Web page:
Rising global caste and tribalism

Related articles:

Should Amy Chua and Michael Shermer be added to the list of leaders for the Intellectual Dark Web? They discuss the rise in global tribalism (caste) and victimhood and how it is threatening the entire world. Amy Chua implies that the opposite to caste tribalism in global classical liberalism, which has not really caught on around the world. Most people who self identify with European enlightenment values unconsciously retain nationalism and many other forms of tribal (or caste or cultural) identity.

Amy Chua has written 5 books. Her first four were very well written. No doubt her fifth, which I haven’t read, is too.

What does everyone at Brown Pundits think is driving the dangerous surge in global identitarian caste tribalism? I think post modernism is the largest. Are there are other drivers too?

India Still Rising

The Honorable former U.S. ambassador to India David C. Mulford’s summary of why India is rapidly becoming a great global superpower and why PM Modi might become the best PM in Indian history. My estimate is that India will have more billionaires than America in less than a generation. When this happens what is to stop post modernists from decrying “Asian supremacy”, Asian hegemony, Asian exploitation, Asian empire, Asian imperialism, Asian oppression, Asian racism/bigotry/ sectariansim? How to reduce jealousy of Asia? Or is this dark future inevitable?

Avtar Singh Khalsa: Lion of Afghanistan

In this Thursday, June 7, 2018 photo, Avtar Singh Khalsa, a Sikh and longtime leader of the community, who will represent Afghanistan’s tiny Sikh and Hindu minority in the next parliament, holds a meeting in his office, in Kabul, Afghanistan. Few Afghans are as invested in the government’s quest for peace and stability as the dwindling Sikh and Hindu minorities, which have been decimated by decades of conflict.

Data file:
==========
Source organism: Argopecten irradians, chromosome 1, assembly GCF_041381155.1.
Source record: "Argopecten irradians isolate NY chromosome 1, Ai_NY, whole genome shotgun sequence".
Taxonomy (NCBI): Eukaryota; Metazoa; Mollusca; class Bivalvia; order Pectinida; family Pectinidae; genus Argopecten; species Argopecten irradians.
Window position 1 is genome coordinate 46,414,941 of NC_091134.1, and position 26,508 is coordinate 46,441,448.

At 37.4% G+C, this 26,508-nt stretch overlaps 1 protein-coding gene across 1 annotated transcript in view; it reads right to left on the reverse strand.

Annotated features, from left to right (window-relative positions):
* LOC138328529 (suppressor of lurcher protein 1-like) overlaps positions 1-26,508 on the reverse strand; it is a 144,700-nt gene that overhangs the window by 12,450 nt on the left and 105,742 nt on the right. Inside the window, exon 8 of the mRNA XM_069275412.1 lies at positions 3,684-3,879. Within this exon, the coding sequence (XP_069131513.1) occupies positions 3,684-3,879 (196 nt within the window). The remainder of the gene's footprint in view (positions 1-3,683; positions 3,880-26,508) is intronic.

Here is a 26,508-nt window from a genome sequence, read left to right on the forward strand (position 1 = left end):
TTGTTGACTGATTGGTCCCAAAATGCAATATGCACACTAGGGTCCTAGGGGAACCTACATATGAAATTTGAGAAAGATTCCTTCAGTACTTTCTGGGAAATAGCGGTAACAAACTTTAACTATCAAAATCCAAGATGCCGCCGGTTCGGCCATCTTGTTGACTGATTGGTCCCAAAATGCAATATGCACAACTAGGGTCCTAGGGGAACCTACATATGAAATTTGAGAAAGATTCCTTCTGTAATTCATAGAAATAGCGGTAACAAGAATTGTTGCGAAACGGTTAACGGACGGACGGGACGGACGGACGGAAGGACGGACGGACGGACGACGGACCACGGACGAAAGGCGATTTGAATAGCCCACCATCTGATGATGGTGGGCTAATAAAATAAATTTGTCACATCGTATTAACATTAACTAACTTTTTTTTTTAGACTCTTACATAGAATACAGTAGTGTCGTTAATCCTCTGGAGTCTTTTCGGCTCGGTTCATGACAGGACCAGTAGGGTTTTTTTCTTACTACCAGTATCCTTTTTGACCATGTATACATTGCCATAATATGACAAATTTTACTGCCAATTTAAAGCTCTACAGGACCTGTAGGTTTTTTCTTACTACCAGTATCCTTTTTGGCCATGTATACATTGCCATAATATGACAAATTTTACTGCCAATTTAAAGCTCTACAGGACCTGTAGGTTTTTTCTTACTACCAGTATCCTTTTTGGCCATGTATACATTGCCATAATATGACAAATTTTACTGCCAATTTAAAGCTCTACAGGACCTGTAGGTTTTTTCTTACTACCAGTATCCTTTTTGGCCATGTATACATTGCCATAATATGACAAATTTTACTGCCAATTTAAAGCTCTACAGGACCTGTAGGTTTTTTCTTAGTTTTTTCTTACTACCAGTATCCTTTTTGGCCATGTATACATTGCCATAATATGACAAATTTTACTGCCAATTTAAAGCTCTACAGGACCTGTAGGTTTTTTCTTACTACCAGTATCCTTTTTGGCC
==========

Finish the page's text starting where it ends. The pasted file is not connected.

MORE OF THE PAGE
The Lion of Afghanistan, Avtar Singh Khalsa, serves as a representative in the Afghan Parliament. This Afghan hero fought for ten years in the ANA (Afghan National Army) and is reaching out with love and heart to the Taliban to negotiate peace; but willing to fight if Taliban refuses: “I sacrifice myself for those of my brothers who have been through all kinds of pain and suffering,” he said. “I don’t care if I lose my whole family and I get killed for this cause. I will struggle until I get their rights.”

In this Thursday, June 7, 2018 photo, Avtar Singh Khalsa, a Sikh and longtime leader of the community, who will represent Afghanistan’s tiny Sikh and Hindu minority in the next parliament, studies with his grandchildren at home, in Kabul, Afghanistan. Few Afghans are as invested in the government’s quest for peace and stability as the dwindling Sikh and Hindu minorities, which have been decimated by decades of conflict.